-indicates serious infection that needs attention
What is the most common bacterium to cause pneumonia outside hospitals?
Streptococcus pneumoniae (causes half of all pneumonias)
What are 2 bacteria can cause pneumonia?
1. haemophilus influenzae; common in patients with pre-existing lung disease such as chronic bronchitis
2. staphylococcus aureus; more common in children and intravenous drug users
Can pneumonia be also caused by viruses?
Yes, most commonly influenza A virus
What are 3 types of patterns of pneumonia?
What is bronchopneumonia?
More widespread infection in bronchi and bronchioles (widespread lung inflammation)
What is lobar/segmental pneumonia?
-refers to infection of one lobe of the lung
-lobar and segmental almost the same thing
-segmental refers to segment of lobe affected
What is hypostatic pneumonia?
- has accumulation of fluid in the lung as they settle in one part of the lung increasing chance of infection
- common in elderly who remain in one position for long periods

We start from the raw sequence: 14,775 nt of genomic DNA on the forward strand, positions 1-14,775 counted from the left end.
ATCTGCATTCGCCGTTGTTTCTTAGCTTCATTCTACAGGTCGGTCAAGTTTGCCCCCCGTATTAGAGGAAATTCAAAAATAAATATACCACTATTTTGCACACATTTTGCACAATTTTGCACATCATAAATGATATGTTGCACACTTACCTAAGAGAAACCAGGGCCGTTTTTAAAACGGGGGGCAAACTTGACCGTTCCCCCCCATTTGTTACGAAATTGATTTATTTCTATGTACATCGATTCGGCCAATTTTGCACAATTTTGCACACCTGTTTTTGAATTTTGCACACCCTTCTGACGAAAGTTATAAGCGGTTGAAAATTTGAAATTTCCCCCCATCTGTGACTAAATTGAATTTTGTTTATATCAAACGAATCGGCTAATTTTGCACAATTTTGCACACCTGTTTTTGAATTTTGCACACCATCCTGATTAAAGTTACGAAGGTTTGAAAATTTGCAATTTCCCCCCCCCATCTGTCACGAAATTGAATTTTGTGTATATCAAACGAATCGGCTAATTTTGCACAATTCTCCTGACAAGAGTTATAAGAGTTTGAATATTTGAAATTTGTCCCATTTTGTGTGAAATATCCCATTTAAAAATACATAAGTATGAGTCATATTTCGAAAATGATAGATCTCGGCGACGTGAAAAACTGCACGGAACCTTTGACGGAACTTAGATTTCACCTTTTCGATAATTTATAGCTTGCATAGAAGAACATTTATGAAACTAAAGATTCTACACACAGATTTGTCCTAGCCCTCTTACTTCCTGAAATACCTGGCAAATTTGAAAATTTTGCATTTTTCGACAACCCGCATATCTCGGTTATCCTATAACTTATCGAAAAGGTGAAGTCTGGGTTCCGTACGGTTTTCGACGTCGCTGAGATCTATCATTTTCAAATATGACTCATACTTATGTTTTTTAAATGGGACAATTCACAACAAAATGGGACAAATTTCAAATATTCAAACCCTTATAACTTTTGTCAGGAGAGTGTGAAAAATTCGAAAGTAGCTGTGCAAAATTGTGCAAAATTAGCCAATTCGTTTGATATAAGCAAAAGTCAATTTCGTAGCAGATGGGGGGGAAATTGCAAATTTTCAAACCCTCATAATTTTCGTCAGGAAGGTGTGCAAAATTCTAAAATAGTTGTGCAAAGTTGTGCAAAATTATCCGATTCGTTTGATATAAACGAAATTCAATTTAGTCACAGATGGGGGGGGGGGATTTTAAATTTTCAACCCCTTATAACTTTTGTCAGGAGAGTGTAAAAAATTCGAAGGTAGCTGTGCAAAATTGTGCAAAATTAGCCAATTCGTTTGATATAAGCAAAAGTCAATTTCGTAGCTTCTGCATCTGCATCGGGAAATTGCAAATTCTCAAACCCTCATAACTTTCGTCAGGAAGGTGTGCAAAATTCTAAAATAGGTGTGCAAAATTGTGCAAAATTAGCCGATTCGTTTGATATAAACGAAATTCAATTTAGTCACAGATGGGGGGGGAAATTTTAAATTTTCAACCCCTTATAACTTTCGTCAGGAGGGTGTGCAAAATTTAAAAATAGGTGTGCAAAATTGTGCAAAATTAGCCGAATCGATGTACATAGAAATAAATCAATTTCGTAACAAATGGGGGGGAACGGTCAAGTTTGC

- failure to drain bronchial secretions or pulmonary oedema from chronic bronchitis or heart failure patients
- fluid builds up in R.ventricle causing infection as it sits in lower part of lung
-fluid lies at the bottom ready for infection and doesn't move
What is aspiration pneumonia?
-develops due to entrance of foreign materials into bronchial tree
-usually gastric or oral contents; saliva, food, nasal secretions, vomit
-moves to the LRT causing infection
What is obstructive, retention, endogenous lipid pneumonia?
-develops when lipids enter the bronchial tree
-can be exogenous if oil droplets inhaled
-can be endogenous if body itself is causing it, when lipid-laden macrophages and giant cells fill the lumen of disconnected airspace
What does lobar pneumonia look like on an x ray?
- secretions wash microorganisms around lungs and fill anatomical segment until pleura is reached
-lobes look solid (loss of function)